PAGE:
IABP

There’s always a good reason to review the physiology and reasons for placement of an Intra Aortic Balloon Pump (IABP).  We come across these a couple of times a month in our cardiac patients.  They’re a great temporary measure to stabilizing and treating the patient.

Contemporary Clinical Niche for Intra-Aortic Balloon Counterpulsation in Perioperative Cardiovascular Practice: An Evidence-Based Review for the Cardiovascular Anesthesiologist. JCVA, February 2017. Volume 31, Issue 1, Pages 309–320.

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From JCVA, Feb 2017.

One of the best explanations that I have ever seen for the IABP is from Dr. Rishi Kumar.  He’s a board certified anesthesiologist and is ICU fellowship trained and is pursuing a cardiac anesthesia fellowship as well.  This lovely human is no joke.  I’ve read his blog and his instagram posts, and he’s a wonderful teacher and mentor to those he reaches.  Please click his link for an entry regarding IABPs on his blog.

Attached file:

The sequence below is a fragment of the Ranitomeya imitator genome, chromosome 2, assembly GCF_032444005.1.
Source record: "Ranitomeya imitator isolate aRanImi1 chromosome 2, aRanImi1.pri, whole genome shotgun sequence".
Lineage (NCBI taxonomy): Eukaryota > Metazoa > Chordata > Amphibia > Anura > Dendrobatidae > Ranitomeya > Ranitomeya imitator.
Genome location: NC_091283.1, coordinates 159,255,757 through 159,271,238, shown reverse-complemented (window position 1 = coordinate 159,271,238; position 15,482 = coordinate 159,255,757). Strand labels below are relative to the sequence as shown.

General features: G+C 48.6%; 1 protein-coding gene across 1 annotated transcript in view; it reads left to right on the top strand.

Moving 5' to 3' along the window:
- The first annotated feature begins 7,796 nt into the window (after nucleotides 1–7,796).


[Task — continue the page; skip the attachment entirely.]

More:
RKMD.com: Intra-Aortic Balloon Pump, Arterial Line, and EKG Waveforms. April 2018.

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TEE for placement of IABP

Anesthesia & Analgesia, July 2011. Vol 113, No. 1.

  • Want the tip 1-2 cm from left subclavian artery (LSCA)
  • X-plane aortic arch down to descending aorta to see the left subclavian artery
  • Visible during systole when the IABP balloon is deflated

Good visualization of the LSCA

A Novel Technique for Intra-aortic Balloon Positioning in the Intensive Care Unit.  J Extra Corpor Technol. 2012 Sep; 44(3): 160–162.

 

IABP and pVADs: Clinical Effectiveness Versus Cost

invasivecardiology

By Atman P. Shah, MD, FACC, FSCAI
Clinical Director, Section of Cardiology
Co-Director, Cardiac Catheterization Laboratory
Associate Professor of Medicine
The University of Chicago

Interventional cardiologists are increasingly able to take care of complex coronary artery disease in a population of patients that would have be been deemed too high-risk a decade ago. However, many of these patients have poor left ventricular function and may need to undergo prolonged ischemic times during percutaneous revascularization. There are a number of support devices available for interventional cardiologists to use, and given that every single patient is different, it is up to the operator to personalize therapy within the construct of available data. But, the available data are not entirely clear and do not seem to clearly favor one device over another. Given the changing economics of health care, if there is no clear winning device, should cost influence a physician’s decision? The…

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